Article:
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Most patients, myself included, do not like to be told, "You can't see that doctor or go to that hospital." But the message is becoming more common as we, patients, or our employers choose what are known as "limited" or "narrow" network plans (note the not-so-subtle name change).
These plans are often cheaper than other options because they cut out expensive hospitals and because insurers negotiate better prices with hospitals and doctors who are promised our business.
It looks at a broad movement toward limited network plans in Massachusetts in 2011, when state employees got a three-month "premium holiday" if they switched from more traditional coverage to the lower-cost option.
State employees who chose to switch reduced their health care spending by 36 percent.
"Clearly, this was a big cost-saver for the state," says study co-author Jon Gruber.
The savings, says Gruber, occurred because patients with limited network coverage relied more on primary care and less on specialists. There is no sign that patients received lower quality care or that their health deteriorated.
Gruber, who had a hand in creating both the Massachusetts coverage law and the Affordable Care Act, claims the political implications of this Massachusetts limited network experiment are profound.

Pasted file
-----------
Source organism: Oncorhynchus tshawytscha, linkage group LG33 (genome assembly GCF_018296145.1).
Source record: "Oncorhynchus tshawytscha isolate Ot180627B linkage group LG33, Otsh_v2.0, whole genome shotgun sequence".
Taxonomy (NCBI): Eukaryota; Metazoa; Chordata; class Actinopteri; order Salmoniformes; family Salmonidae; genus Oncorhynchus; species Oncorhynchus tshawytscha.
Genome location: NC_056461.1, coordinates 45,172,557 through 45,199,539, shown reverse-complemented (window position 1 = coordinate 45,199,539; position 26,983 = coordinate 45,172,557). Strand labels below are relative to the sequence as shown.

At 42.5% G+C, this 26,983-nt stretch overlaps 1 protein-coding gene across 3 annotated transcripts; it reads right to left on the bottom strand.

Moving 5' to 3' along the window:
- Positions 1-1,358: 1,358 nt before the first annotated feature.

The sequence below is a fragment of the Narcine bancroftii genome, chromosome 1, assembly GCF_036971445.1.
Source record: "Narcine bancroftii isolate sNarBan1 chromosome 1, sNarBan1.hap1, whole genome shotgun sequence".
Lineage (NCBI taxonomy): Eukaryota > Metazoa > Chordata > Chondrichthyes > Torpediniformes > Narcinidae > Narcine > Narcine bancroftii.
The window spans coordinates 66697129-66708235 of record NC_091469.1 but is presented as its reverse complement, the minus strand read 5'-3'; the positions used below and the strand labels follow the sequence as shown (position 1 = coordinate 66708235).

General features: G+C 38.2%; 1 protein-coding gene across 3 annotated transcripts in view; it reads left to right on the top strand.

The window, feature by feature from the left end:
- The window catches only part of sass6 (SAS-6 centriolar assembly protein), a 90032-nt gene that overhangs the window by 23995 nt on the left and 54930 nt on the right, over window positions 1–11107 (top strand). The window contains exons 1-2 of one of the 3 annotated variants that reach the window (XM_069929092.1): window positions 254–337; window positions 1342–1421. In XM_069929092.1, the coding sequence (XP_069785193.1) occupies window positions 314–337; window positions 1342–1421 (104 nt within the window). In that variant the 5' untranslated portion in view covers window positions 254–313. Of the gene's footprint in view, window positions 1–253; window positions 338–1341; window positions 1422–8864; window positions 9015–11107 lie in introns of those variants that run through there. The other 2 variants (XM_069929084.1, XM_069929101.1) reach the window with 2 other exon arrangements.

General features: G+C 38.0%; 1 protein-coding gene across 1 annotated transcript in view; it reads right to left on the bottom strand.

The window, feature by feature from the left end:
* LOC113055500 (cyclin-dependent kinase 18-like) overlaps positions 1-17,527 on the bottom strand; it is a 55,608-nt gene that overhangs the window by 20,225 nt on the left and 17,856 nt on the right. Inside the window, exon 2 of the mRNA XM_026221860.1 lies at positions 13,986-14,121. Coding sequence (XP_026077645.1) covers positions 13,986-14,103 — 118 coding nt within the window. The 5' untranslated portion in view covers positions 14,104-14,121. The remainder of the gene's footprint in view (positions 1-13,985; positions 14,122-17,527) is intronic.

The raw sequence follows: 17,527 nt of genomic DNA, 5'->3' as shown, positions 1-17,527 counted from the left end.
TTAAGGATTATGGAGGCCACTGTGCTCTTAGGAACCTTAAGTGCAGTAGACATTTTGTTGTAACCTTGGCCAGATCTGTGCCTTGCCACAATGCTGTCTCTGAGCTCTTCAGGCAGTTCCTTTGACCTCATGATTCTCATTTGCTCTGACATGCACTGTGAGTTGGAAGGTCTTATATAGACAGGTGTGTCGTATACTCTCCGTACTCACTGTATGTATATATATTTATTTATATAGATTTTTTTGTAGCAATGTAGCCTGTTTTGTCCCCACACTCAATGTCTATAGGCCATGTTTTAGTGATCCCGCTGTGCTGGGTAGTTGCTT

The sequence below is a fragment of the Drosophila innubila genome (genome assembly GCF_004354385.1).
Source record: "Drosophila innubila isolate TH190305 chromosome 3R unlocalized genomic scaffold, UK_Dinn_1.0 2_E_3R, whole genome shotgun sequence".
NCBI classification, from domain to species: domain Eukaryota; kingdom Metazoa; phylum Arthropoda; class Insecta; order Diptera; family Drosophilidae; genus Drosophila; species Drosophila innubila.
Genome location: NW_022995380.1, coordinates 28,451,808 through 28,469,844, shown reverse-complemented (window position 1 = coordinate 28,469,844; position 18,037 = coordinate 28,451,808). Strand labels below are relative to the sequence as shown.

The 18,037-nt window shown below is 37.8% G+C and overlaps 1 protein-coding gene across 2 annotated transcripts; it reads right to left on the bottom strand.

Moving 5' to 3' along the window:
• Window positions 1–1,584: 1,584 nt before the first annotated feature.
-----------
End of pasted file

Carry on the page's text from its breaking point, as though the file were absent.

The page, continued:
"There's a lot of discussion about ObamaCare leading to more 'limited' choices," says Gruber, and "isn't that a shame." But Gruber says people in these plans "don't appear to be suffering."
This should be good news for those on the left, argues Gruber, who don't want any patient harm, and for those on the right who want lots of plan options.
Gruber did not review patient satisfaction, but there's no evidence that state employees fled limited networks after the first year.
Dolores Mitchell, who runs the state employee Group Insurance Commission, says enrollment has been rising, slowly, from 18 percent of all members in FY '12 to 20 percent this fiscal year.
Mitchell says the attacks on limited networks are a mistake.
"What we don't want to do is go back to the status quo, when every doctor in every hospital had to be in every plan, which meant no difference between plans," Mitchell says. "That's what got us into the trouble with costs that we're in now."
Mitchell acknowledges that there are frustrated patients, who didn't realize they wouldn't be able to see a particular specialist or go to any hospital in Boston.
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